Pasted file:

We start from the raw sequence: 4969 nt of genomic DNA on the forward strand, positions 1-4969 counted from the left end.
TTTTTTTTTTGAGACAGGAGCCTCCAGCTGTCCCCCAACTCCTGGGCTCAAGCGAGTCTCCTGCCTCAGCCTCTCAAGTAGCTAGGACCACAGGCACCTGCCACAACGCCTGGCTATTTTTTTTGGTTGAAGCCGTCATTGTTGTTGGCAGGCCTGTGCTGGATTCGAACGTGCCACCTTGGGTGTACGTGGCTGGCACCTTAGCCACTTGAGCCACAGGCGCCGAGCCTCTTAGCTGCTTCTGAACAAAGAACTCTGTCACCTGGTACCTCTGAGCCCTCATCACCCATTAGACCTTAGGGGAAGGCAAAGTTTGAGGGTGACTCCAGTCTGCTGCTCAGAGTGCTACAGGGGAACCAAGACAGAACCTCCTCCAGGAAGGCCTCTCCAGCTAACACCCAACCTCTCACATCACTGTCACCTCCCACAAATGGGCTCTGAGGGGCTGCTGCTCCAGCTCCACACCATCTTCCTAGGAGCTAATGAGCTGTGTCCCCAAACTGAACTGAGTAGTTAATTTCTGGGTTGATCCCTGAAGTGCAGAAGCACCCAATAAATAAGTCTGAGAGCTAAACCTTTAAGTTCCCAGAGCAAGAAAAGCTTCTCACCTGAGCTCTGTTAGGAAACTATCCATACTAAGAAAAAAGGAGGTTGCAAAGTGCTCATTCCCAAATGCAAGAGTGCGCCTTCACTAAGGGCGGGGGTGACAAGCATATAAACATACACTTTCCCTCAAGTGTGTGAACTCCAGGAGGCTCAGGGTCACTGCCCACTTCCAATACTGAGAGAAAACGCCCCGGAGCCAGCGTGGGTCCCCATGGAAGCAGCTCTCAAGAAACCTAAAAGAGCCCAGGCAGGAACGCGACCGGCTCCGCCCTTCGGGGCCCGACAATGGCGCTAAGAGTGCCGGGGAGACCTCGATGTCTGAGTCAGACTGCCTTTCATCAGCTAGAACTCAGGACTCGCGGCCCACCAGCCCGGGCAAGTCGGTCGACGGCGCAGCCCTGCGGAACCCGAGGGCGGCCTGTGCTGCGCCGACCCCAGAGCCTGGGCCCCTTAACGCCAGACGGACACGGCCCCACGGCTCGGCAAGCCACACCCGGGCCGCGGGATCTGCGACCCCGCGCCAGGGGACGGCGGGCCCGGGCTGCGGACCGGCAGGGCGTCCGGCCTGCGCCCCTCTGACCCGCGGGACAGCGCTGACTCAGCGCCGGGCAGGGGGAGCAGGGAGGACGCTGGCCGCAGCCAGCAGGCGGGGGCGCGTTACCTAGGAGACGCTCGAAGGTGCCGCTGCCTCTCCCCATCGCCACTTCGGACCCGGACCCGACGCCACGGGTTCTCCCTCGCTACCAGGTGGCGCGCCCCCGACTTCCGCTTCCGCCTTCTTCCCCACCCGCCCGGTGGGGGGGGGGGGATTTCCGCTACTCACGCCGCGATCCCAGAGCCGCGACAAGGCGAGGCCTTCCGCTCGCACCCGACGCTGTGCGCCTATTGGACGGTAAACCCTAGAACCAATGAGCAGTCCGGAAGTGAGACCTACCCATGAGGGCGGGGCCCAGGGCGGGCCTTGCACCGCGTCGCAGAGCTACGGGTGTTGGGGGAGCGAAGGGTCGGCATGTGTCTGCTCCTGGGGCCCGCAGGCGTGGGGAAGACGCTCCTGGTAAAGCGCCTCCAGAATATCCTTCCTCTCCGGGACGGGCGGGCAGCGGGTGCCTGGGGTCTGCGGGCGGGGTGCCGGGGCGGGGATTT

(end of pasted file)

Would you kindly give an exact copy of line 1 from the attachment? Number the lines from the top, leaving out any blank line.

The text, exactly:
We start from the raw sequence: 4969 nt of genomic DNA on the forward strand, positions 1-4969 counted from the left end.